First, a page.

The Syrian Detention Conundrum: International and Comparative Legal Complexities

Harvard National Security Journal, Vol 11, Issue 1, 54-105, 2020

52 Pages Posted: 13 Jan 2020

See all articles by Dan E. Stigall

Dan E. Stigall

George Washington University - Law School; U.S. Department of Justice

Date Written: January 8, 2020


The phenomenon of battlefield detention by non-state groups is increasingly common and has been recently brought into focus by events in Syria where, as part of the international effort to counter the Islamic State of Iraq and Syria (“ISIS”), the United States and coalition partners have worked “by, with, and through” a non-state armed group called the Syrian Democratic Forces (“SDF”). That successful partnership has resulted in significant battlefield victories — and the resultant detention by SDF of more than 2,000 ISIS foreign fighters. A detention conundrum has, however, been created by the modern reliance by states on non-state actors for counterterrorism operations, and their simultaneous reluctance to accept the return of terrorists captured and detained by non-state actors in the course of those operations. Specifically, SDF partners have signaled that they do not have the capacity or authority for the continued detention of the foreign terrorist fighters captured in the course of the successful counter-ISIS effort. Moreover, the countries of origin of these captured terrorists are reluctant to accept their return, citing to legal obstacles to repatriation. The inability of non-state partners to detain foreign fighters indefinitely, coupled with the refusal of countries to repatriate their nationals, risks the release of dangerous terrorists. To assist in navigating this complex situation, this Article illuminates the international and comparative legal issues associated with the detention of terrorists by non-state armed groups and clarifies the legal issues relating to the repatriation of detained foreign terrorist fighters by the SDF in Syria. Through this analysis, the Article ultimately demonstrates that international law and the domestic law of many international partners generally permits the lawful transfer of foreign fighters from the custody of a non-state entity to government authorities for prosecution, rehabilitation, or other appropriate means of preventing their return to terrorism.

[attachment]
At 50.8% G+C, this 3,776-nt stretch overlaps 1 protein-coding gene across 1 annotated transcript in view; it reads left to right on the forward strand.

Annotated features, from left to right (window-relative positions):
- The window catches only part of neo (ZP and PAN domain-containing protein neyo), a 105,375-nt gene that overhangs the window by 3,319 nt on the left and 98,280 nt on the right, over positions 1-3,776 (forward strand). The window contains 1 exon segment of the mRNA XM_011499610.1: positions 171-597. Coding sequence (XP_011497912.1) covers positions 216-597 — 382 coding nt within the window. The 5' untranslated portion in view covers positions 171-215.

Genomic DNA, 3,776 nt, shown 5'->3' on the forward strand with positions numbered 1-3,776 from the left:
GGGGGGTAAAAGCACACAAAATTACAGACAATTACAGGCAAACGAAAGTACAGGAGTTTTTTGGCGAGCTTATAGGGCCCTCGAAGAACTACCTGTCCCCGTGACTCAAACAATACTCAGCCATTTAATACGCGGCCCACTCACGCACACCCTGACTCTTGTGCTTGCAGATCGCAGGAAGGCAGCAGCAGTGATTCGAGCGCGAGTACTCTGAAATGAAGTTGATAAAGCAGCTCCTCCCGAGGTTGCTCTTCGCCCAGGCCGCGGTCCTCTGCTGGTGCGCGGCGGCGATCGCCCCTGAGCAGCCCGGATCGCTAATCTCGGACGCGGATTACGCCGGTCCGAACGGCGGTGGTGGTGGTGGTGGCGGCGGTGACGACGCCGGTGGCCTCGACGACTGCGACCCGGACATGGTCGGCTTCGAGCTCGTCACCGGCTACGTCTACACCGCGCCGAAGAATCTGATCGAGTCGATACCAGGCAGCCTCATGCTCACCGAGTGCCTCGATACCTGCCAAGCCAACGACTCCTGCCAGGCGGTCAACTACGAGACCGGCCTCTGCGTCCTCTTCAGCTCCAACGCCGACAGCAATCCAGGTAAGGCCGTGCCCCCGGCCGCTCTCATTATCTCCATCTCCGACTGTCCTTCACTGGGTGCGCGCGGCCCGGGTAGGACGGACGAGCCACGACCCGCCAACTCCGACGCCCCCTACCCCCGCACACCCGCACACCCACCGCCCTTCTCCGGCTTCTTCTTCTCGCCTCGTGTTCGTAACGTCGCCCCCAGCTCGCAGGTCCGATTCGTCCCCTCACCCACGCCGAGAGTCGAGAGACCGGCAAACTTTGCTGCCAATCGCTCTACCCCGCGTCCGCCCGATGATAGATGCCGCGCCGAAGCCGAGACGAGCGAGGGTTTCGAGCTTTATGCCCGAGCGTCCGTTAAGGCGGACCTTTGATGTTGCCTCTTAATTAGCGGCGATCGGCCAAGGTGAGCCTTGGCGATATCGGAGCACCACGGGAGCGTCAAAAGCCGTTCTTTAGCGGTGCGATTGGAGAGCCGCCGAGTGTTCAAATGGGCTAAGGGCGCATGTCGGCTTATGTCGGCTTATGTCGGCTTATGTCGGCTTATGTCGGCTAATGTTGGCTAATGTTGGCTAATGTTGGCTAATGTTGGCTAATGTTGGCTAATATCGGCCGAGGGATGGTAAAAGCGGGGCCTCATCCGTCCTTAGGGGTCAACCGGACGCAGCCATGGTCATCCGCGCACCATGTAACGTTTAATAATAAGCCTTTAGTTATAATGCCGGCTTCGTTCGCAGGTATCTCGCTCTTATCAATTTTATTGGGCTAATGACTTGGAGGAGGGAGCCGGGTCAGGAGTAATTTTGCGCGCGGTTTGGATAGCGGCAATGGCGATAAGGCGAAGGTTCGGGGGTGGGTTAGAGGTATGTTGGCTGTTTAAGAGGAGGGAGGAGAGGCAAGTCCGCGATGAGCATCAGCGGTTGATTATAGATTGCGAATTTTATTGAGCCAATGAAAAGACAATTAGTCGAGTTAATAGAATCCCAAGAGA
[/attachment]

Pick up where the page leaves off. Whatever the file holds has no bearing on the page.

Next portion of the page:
Keywords: Syria, Syrian Democratic Forces, ISIS, detainees, detained, non-state armed groups, nonstate armed groups, repatriation, abuse of process

JEL Classification: K33, Z18

Suggested Citation

Stigall, Dan E., The Syrian Detention Conundrum: International and Comparative Legal Complexities (January 8, 2020). Harvard National Security Journal, Vol 11, Issue 1, 54-105, 2020 , Available at SSRN:

Dan E. Stigall (Contact Author)

George Washington University - Law School ( email )

2000 H Street, N.W.
Washington, DC 20052
United States

U.S. Department of Justice ( email )

United States

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